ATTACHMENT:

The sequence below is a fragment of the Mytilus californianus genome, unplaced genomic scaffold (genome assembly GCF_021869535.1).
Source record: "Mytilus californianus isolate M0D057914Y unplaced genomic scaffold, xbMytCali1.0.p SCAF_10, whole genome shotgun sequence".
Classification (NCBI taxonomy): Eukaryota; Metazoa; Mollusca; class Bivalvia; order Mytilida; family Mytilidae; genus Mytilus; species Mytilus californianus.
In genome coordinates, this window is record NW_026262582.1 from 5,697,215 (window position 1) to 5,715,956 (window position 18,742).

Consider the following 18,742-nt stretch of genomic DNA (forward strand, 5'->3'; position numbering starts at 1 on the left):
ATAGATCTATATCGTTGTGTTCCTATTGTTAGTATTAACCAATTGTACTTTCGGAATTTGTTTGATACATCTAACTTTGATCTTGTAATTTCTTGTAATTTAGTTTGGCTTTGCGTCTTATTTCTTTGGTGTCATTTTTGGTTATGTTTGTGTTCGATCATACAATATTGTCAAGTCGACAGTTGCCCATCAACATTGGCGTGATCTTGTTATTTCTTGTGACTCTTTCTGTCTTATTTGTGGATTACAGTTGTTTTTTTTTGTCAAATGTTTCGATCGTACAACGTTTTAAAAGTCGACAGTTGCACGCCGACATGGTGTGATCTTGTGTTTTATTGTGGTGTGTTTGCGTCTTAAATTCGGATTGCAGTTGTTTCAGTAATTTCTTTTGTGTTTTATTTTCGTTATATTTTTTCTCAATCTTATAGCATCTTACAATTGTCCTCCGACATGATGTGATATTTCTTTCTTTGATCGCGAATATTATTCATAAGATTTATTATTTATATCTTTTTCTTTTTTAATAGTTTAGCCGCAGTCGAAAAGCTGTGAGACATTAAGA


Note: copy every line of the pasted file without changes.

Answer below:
The sequence below is a fragment of the Mytilus californianus genome, unplaced genomic scaffold (genome assembly GCF_021869535.1).
Source record: "Mytilus californianus isolate M0D057914Y unplaced genomic scaffold, xbMytCali1.0.p SCAF_10, whole genome shotgun sequence".
Classification (NCBI taxonomy): Eukaryota; Metazoa; Mollusca; class Bivalvia; order Mytilida; family Mytilidae; genus Mytilus; species Mytilus californianus.
In genome coordinates, this window is record NW_026262582.1 from 5,697,215 (window position 1) to 5,715,956 (window position 18,742).

Consider the following 18,742-nt stretch of genomic DNA (forward strand, 5'->3'; position numbering starts at 1 on the left):
ATAGATCTATATCGTTGTGTTCCTATTGTTAGTATTAACCAATTGTACTTTCGGAATTTGTTTGATACATCTAACTTTGATCTTGTAATTTCTTGTAATTTAGTTTGGCTTTGCGTCTTATTTCTTTGGTGTCATTTTTGGTTATGTTTGTGTTCGATCATACAATATTGTCAAGTCGACAGTTGCCCATCAACATTGGCGTGATCTTGTTATTTCTTGTGACTCTTTCTGTCTTATTTGTGGATTACAGTTGTTTTTTTTTGTCAAATGTTTCGATCGTACAACGTTTTAAAAGTCGACAGTTGCACGCCGACATGGTGTGATCTTGTGTTTTATTGTGGTGTGTTTGCGTCTTAAATTCGGATTGCAGTTGTTTCAGTAATTTCTTTTGTGTTTTATTTTCGTTATATTTTTTCTCAATCTTATAGCATCTTACAATTGTCCTCCGACATGATGTGATATTTCTTTCTTTGATCGCGAATATTATTCATAAGATTTATTATTTATATCTTTTTCTTTTTTAATAGTTTAGCCGCAGTCGAAAAGCTGTGAGACATTAAGA